It can take anywhere from 2-5 days to repair or rebuild a hydraulic cylinder. Sometimes, it can even take a full week. It all depends on what damage the heavy vehicle or equipment has endured, the quality of the original components, how well the equipment has been maintained, and how long the equipment has been in operation.
If you’re not sure whether your hydraulic cylinder needs repaired or rebuilt, keep reading this article. We’ll start with a brief overview of hydraulic cylinders, including their estimated lifespan.
A Brief Overview of Hydraulic Cylinders
Hydraulic cylinders are responsible for moving heavy loads without the use of pulleys or gears. When these cylinders fail, it can cause production downtime and profit loss. If well-maintained, you can expect hydraulic systems to last up to 15 years on average before they need to be rebuilt or replaced.
However, there are many factors that will impact the lifespan of a hydraulic cylinder, including its total number of extend and retract cycles, system maintenance, held tolerances, and the quality of raw metal stock used for the piston and seals. If the wrong metal was used or the cylinder was not properly maintained, don’t expect it to last for the estimated 15 years.
In general, it’s best to stay vigilant and address signs of damage as they appear.
Signs Your Hydraulic Cylinder Needs Repaired
The first sign that your cylinder needs repair may be the loss of smooth and consistent piston movement. A type of “juddering” may occur when the cylinder is moving up or down that is jerky, hesitant, or stilted. Continued use of the equipment can make the situation worse, and the faulty operation can be caused by worn seals, a bent piston rod, or insufficient lubrication.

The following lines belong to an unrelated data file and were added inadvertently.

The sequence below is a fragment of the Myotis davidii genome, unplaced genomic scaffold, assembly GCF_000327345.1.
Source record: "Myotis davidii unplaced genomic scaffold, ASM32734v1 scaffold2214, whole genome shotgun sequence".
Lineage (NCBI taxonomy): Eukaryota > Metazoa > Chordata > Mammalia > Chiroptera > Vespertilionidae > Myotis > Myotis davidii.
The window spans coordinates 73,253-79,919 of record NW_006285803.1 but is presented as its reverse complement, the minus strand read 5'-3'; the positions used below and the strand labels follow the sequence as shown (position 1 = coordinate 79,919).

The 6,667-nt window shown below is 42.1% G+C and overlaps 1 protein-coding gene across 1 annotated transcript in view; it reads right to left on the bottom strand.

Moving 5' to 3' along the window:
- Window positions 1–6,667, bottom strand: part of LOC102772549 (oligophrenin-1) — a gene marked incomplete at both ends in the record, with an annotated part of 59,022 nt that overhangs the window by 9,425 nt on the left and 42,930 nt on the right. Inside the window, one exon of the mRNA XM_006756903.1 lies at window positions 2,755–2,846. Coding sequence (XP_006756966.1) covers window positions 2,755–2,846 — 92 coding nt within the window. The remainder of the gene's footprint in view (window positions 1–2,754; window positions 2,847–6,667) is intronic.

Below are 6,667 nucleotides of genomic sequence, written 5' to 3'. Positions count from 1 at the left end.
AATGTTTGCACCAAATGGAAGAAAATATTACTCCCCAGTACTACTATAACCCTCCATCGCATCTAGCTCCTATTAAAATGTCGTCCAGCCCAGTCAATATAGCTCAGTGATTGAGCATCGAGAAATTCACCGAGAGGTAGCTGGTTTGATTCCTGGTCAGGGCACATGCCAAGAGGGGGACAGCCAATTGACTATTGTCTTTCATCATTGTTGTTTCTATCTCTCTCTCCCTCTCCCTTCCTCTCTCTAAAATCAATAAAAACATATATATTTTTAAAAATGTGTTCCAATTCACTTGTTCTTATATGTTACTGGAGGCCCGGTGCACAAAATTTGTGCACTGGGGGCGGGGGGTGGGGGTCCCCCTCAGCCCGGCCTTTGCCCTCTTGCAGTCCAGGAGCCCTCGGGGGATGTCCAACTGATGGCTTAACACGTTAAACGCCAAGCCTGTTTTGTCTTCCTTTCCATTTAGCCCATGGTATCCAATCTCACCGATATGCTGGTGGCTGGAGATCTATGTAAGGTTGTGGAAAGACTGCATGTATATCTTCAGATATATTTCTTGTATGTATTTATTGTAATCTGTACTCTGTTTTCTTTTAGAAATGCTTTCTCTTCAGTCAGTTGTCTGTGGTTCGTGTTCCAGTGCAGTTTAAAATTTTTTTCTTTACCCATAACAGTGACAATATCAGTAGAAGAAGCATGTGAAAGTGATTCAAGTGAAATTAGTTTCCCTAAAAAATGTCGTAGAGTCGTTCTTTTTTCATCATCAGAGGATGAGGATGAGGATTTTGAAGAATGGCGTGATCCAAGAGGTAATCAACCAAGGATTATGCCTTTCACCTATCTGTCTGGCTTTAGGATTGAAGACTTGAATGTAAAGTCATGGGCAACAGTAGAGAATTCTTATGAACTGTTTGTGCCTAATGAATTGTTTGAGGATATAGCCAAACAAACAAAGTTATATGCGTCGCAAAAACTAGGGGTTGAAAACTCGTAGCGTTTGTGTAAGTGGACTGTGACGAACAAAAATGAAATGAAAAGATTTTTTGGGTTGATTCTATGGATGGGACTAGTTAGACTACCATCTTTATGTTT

Other signs that you may need a rebuild or repair include:
- Loss of Power: When the cylinder operation slows down, it’s a sign that the equipment is starting to fail, possibly due to an internal fluid leakage that is causing increased friction.
- Hot Equipment: Hydraulic equipment will typically show a rise in temperature during peak loads or high-speed operations. But, if the hydraulic actuator is running abnormally hot during normal operation, then the equipment should be inspected.
- Increased Rod Wear: If the rod is showing abnormal wear on one side, then the equipment may have a bent rod or some internal misalignment.
- Loud or Banging Noise: While hydraulic systems will make some noise during operation, any unusual knocking or banging can be a sign of air bubbles in the system or cavitation (when there isn’t enough hydraulic fluids circulating in the system.)
If you’ve noticed any of these signs, you should have your cylinder inspected as soon as possible. In addition to the safety risks of using heavy equipment that is nearing a failure, a damaged cylinder can cause slip-and-fall accidents due to leaking fluid, pose an increased fire risk, and can lead to environmental contamination.
What Types of Hydraulic Cylinders Can Be Repaired?
All types of hydraulic cylinders can be rebuilt, including tie rod, welded, and mill duty cylinders.
Common Causes of Damage
While it’s important to immediately identify and address signs of damage, you should also know how to prevent damage from happening in the first place. Some of the most common causes of damage in cylinders include:
- Misuse or Overloading Equipment
- Metal Fatigue From Repeated Stress Fractures
- Deterioration of the Seals & Glands
- Piston Rod Scoring Caused by Excessive Friction
Learn More From the Experts at Yates Cylinders
Don’t overlook the signs of a failing hydraulic cylinder. The earlier you catch most failures, the easier and less expensive it is to have them repaired. When you do catch signs of failure, you can turn to Yates Cylinders. In business since 1972, we’re a leading provider of ISO-certified cylinder repairs and rebuilds, and can service tie rod, mill duty, and welded cylinders.
If you have general questions about rebuilds, or would like to request a quote, please contact us today.